Here in New York at the International Summit on the Teaching Profession, education leaders from 16 nations came to the roundtable (literally, it was a large one) to share ideas and experiences on how to improve teaching. But while participants spoke in broad terms about improving the profession, they offered few concrete policy ideas for doing so.
The event included representatives from the usual players when it comes to international comparisons, including Finland, Singapore, and Canada. Several countries that have not commonly been part of the conversation also participated, including Estonia, Slovenia, Poland, and China. Even Japan, ravaged by the recent earthquake and tsunami, was in attendance. (An inside source said the ministers slept in their offices to make sure they didn’t miss their flights.)
As expected from a series of reports released concurrent with the meeting, the mantra among participants was to “raise the status of the profession.” When asked what this meant in practical terms during a press conference, U.S. Education Secretary Arne Duncan responded that in many other countries “teachers are revered. Only the top talent is alowed to enter the profession. And the entire communities rally around teachers.”
Secretary General of the Organisation for Economic Co-operation and Development, Angel Gurria, said “not only is it possible” to improve the profession’s status, “but it’s being done in other countries.” He pointed to China as one of the countries with the most rapidly improving PISA scores, saying the U.S. can learn from that turnaround model.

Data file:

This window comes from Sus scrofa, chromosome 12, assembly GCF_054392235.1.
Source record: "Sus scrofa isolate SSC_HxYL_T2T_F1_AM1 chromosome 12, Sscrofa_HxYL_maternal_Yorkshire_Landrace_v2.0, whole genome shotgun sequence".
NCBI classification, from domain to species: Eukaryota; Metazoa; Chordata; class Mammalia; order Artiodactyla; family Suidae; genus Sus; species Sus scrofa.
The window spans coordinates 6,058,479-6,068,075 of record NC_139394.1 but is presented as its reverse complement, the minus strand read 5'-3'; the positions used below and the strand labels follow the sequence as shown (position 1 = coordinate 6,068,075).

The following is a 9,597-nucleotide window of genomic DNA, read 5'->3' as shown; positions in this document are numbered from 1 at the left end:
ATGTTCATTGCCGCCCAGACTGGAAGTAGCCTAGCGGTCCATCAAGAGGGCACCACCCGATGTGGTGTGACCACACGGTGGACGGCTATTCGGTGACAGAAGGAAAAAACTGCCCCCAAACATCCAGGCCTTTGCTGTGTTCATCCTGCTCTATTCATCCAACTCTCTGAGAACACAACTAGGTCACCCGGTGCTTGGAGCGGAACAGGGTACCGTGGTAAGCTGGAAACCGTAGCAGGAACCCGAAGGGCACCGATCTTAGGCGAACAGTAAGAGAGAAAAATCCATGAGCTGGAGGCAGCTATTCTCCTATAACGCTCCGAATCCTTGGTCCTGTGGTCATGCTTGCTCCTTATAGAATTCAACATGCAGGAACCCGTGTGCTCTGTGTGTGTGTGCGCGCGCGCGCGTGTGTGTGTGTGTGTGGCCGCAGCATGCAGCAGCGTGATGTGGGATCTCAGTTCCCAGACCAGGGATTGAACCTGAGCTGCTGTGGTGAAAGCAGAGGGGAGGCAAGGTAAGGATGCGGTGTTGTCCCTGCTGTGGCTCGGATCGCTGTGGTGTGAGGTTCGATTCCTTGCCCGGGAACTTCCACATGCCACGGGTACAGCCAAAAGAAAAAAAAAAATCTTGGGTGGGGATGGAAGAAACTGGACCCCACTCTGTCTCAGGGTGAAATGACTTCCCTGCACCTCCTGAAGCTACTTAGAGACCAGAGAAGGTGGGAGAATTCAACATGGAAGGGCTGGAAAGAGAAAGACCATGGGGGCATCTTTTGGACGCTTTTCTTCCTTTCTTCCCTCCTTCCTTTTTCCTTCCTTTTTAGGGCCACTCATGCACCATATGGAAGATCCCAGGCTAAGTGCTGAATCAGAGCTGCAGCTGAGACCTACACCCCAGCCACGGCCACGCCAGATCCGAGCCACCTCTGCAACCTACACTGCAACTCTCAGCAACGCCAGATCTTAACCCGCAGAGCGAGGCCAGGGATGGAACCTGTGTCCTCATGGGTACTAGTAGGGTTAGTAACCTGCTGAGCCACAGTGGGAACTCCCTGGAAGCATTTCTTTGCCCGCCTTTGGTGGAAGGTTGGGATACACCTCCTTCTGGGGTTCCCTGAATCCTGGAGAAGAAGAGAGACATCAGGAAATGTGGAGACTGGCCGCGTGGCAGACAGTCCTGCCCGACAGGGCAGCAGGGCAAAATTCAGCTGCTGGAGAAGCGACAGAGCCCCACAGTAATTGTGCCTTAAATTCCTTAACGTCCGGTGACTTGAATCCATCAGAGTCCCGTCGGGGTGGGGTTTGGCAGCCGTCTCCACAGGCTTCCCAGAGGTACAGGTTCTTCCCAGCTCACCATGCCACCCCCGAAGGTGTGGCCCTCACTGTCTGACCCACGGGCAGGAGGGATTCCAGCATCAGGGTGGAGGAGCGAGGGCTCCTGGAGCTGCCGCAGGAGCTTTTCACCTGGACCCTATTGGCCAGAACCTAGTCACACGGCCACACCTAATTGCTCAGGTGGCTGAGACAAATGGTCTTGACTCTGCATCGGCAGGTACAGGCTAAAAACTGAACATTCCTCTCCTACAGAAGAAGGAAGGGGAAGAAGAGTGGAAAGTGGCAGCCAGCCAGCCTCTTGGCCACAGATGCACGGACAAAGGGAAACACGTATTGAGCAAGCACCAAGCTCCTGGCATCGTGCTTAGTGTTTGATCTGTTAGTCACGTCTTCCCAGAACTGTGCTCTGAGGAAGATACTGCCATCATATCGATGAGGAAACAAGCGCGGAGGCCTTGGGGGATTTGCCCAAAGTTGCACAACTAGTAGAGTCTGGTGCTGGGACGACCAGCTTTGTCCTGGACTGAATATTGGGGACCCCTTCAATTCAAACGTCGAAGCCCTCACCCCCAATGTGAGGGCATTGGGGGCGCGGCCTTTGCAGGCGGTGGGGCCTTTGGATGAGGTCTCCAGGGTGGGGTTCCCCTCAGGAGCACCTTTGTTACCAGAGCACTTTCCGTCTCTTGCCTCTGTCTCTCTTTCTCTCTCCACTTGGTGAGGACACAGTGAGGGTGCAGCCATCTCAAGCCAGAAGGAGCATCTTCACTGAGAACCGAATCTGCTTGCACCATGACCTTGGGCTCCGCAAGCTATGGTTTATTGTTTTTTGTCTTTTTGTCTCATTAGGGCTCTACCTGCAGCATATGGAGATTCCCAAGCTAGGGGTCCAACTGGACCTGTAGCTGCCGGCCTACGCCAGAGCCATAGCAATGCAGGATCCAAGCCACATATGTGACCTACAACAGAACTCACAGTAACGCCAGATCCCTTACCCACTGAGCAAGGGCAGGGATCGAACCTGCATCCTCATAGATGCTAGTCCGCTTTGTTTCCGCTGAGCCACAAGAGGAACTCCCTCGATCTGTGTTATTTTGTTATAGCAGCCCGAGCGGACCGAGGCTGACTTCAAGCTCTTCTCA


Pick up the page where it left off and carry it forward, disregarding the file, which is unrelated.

In all, much of the rhetoric served as a reproach to those U.S. governors who are working to pass legislation stripping unions of their collective bargaining rights. Duncan, flanked by American Federation of Teachers president Randi Weingarten and National Education Association president Dennis Van Roekel, said he is “deeply troubled by that movement,” and that “teacher voice” is a necessary part of transforming an education system.
“In Finland, Singapore, and South Korea, what you see is amazing collaboration, amazing trust...and that unions can be a part of that,” he said.
In an interview, Van Roekel said, “It’s obvious to the people here that high-performing countries without exception have strong unions. You have to have strong collaboration with whoever is implementing the policies.”
When asked if lower performing countries have collective bargaining, he said he didn’t know. “I think we have good unions in America, but we’re not in the top,” he said.
The discussions themselves were not open to the media, but the rapporteurs and country representatives offered summit takeaways at an open-press wrap-up session.
Several countries echoed the need to improve leadership, make the profession more attractive, collaborate with unions, and further strengthen professional development.
Ben Levin, Professor and Canada Reseach Chair in Education Leadership and Policy at the University of Toronto said the “big takeaway is that heightening teachers’ professional skill and knowledge is the central challenge we have.” He also said that teaching must be an occupation that “ordinary people can do well.”
There was also a bit of self-congratulation about this being the the first such international summit. Susan Hopgood, president of Education International, an international network of teachers’ unions, said the summit should serve as a “springboard for a global forum,” and evidence that education should be a priority at the G-20.
Duncan said he might host the summit again next year, and that the Netherlands was considering hosting in 2013.
A version of this news article first appeared in the Teacher Beat blog.